GM Grapes Raise Hopes for Midwest Wine Industry

Published January 1, 2009

One of the most effective, widely used herbicides in the United States—known as 2, 4-D—has a serious drawback: It devastates grapes. That makes it very difficult to raise grapes in the Midwest, because 2, 4-D is widely used on popular staple food crops including corn and wheat, and it can harm grapes up to two miles away from its point of application.

Scientists, however, report a minor genetic modification of Midwestern grapes can make them resistant to 2, 4-D.

Gene Successfully Transferred

The genetically modified grape, created by researchers at the University of Illinois at Urbana-Champaign, is called Improved Chancellor. In the aftermath of an accidental spill of the pesticide, the United States Department of Agriculture (USDA) found a soil bacterium with a gene that allows it to break down 2, 4-D. Building on this finding, in 2002 Robert Skirvin, a plant biologist at the University of Illinois, secured permission to use the gene and transfer it into the Chancellor grape.

Skirvin and his colleagues used standard genetic engineering techniques to do so. After they identified the bacterium cells that carried the desirable gene, the long, delicate process of regenerating the cells into plants began. After the transgenic grape cells developed into seed-like roots, these were grown until they were large enough to be transferred to a controlled-access greenhouse.

Of the eight Chancellor grape plants eventually developed through this process, three retained the herbicide resistance gene. Cuttings from the Improved Chancellor plants, along with a non-modified Chancellor used as a control, were sprayed with relatively high amounts of 2, 4-D. The modified Chancellor grapes proved resistant to the herbicide.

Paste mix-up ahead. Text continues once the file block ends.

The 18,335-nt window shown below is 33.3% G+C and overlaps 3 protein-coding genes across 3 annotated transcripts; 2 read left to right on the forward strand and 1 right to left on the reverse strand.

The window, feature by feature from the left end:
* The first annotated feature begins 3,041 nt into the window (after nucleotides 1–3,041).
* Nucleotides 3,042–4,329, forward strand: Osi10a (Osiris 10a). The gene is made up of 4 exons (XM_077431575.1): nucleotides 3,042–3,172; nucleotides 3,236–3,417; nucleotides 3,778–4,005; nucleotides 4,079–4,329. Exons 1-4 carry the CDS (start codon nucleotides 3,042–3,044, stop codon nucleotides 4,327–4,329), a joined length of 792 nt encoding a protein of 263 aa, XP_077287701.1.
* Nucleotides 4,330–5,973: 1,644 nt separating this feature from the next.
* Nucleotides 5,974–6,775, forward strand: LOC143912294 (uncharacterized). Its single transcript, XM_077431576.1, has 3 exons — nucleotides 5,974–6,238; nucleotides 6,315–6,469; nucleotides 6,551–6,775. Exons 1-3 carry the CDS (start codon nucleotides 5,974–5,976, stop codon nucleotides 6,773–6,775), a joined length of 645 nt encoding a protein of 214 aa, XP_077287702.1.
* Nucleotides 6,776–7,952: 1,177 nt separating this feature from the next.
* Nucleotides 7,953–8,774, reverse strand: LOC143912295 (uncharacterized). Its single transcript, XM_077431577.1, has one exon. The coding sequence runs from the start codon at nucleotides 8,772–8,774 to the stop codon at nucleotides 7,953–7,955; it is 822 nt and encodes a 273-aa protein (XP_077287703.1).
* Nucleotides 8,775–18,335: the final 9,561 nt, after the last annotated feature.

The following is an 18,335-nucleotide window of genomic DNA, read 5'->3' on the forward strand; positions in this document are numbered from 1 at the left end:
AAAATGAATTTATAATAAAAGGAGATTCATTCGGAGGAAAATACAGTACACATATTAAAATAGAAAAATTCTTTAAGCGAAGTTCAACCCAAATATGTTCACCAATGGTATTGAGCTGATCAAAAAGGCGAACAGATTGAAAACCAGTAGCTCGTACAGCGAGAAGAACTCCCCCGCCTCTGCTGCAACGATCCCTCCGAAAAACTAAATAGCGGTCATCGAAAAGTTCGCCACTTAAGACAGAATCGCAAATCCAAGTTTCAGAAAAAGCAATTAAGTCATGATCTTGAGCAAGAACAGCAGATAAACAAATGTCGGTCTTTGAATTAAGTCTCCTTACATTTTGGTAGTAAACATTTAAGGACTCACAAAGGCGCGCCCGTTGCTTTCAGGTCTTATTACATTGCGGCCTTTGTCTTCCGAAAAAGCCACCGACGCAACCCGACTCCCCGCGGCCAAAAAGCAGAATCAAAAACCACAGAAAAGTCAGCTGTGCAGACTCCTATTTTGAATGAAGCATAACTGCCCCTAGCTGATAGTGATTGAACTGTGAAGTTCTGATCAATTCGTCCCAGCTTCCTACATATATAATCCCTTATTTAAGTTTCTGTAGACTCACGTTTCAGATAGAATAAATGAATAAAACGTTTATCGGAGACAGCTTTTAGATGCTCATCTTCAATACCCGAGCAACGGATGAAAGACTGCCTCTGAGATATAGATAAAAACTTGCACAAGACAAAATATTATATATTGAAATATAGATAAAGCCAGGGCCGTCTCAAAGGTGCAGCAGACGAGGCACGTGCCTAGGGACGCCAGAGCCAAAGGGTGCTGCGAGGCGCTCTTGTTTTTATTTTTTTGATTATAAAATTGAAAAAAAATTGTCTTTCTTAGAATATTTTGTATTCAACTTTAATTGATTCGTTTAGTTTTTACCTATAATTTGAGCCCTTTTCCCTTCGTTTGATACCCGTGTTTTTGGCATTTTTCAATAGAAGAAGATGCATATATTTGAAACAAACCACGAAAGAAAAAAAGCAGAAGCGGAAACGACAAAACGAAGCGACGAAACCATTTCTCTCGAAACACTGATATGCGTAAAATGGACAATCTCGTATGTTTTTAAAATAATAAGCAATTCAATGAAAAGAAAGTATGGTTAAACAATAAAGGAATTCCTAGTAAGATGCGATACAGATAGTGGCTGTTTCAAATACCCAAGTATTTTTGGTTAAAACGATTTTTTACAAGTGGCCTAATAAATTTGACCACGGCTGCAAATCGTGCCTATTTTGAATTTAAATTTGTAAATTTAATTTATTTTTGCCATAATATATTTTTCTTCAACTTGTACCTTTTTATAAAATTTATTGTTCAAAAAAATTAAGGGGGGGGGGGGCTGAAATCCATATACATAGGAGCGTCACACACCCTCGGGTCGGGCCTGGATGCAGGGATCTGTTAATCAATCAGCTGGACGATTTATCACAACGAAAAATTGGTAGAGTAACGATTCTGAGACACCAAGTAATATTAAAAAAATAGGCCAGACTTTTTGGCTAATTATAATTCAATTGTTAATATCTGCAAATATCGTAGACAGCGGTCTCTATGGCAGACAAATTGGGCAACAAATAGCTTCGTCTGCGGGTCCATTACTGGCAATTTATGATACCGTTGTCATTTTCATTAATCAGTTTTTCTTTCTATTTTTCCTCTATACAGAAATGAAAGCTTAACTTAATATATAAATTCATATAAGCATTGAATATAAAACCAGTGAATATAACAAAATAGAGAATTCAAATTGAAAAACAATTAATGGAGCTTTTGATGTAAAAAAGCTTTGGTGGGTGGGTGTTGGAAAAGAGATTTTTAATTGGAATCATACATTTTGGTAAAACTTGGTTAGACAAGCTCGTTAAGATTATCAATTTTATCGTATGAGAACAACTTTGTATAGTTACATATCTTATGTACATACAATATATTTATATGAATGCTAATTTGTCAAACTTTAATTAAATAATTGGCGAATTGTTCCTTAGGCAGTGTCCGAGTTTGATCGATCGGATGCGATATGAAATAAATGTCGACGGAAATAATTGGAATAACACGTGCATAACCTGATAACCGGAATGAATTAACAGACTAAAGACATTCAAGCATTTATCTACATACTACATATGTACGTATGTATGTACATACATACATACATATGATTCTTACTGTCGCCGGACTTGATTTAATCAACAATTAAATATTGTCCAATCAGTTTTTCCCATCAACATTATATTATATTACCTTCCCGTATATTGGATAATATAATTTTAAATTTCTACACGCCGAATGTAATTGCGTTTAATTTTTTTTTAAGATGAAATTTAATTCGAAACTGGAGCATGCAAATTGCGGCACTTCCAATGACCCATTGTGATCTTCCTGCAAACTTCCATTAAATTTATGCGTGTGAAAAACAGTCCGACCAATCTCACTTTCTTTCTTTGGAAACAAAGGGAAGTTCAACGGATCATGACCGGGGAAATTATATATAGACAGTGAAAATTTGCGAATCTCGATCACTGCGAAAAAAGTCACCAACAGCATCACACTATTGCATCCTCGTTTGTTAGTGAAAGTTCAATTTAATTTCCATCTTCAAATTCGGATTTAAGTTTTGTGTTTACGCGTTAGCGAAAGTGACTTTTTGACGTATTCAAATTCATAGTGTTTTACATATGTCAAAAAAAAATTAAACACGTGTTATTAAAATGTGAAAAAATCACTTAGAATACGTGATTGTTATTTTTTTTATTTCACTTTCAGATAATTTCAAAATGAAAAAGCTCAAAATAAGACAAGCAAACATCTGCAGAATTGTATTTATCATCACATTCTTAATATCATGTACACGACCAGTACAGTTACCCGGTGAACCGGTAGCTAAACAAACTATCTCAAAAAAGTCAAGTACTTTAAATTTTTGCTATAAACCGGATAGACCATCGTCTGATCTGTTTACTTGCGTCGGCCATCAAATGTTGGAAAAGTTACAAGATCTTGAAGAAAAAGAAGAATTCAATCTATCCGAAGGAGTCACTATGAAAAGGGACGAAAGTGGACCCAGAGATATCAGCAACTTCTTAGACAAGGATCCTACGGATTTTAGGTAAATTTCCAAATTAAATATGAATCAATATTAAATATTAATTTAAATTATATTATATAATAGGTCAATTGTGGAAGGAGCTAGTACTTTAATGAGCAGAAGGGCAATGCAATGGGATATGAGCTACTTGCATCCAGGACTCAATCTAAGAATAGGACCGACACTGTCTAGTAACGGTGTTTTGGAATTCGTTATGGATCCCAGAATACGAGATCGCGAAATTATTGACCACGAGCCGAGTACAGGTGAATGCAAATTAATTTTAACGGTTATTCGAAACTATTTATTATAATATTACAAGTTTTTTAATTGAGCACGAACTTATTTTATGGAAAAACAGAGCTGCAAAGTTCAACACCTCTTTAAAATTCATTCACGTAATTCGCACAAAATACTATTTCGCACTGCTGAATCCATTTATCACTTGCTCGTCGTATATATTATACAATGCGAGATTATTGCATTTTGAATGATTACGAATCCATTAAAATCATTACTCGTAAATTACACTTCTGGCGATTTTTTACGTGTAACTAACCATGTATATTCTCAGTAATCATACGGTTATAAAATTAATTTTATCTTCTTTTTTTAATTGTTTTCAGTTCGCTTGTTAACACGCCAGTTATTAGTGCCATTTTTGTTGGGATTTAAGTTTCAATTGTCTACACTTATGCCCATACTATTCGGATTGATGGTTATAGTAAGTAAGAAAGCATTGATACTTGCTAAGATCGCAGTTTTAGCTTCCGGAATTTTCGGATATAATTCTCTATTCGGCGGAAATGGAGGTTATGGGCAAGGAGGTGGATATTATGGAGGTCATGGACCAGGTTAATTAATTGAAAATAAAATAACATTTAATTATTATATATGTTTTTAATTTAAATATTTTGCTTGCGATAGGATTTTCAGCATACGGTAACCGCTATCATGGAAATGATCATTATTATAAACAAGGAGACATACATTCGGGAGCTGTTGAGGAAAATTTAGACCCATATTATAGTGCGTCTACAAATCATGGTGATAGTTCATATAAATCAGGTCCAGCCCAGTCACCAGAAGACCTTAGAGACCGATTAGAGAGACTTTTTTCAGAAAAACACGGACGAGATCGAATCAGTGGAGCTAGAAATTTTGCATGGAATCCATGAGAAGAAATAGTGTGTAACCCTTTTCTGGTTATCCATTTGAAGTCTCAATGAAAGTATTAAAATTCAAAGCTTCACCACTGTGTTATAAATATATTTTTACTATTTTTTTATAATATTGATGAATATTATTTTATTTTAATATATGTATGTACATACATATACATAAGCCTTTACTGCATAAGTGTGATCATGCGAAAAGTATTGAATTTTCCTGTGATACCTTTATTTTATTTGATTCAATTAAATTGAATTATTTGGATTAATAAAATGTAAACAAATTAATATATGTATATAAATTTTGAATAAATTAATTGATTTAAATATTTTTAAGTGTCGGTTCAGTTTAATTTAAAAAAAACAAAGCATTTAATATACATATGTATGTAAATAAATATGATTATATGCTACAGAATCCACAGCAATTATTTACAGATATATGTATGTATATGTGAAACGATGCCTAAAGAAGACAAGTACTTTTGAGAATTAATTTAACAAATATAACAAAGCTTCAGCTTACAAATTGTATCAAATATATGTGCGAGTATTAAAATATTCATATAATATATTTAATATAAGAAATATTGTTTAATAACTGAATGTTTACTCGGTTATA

In a University of Illinois press release, Skirvin said, “It was quite an accomplishment to get the gene into the plant. The grape could help salvage the wine and grape industry in the Midwest.”

More Work Ahead

Kansas grape farmer Rebecca Storey agrees.

“A grape resistant to 2, 4-D would be a huge plus to our industry, … a gift to our industry,” Storey noted in the press release.

Much testing remains to be done before Improved Chancellor reaches the marketplace. The new plant variety will have to be tested to ensure it does not produce or contain any poisonous compounds that could get into the grape or the wine. Once the grapes have been found safe to eat, the research team will have to work with a grape grower to produce a wine using Improved Chancellor.

Objections Likely

Even then, environmental activists are likely to mount legal challenges to the distribution of the grapes, further delaying their introduction into the marketplace, experts say.

Dennis Avery, a senior fellow of the Hudson Institute, noted, “Environmental activists have successfully prevented test plantings of a genetically modified potato variety that is resistant to the potato late-blight that caused the massive potato famine in Ireland in the 1840s and that remains a threat to potato growers worldwide. Potatoes produce more food per acre than any other crop, and each year this blight results in millions of tons of potatoes lost.”

Even such staple crops as potatoes, critical to solving hunger worldwide, are not immune to the “irrational fears and harmful political maneuverings of environmentalists,” Avery said. He predicted Improved Chancellor grapes might face similar objections as researchers attempt to move them from the laboratory and greenhouse to farmers’ fields.

H. Sterling Burnett, Ph.D. ([email protected]) is a senior fellow at the National Center for Policy Analysis.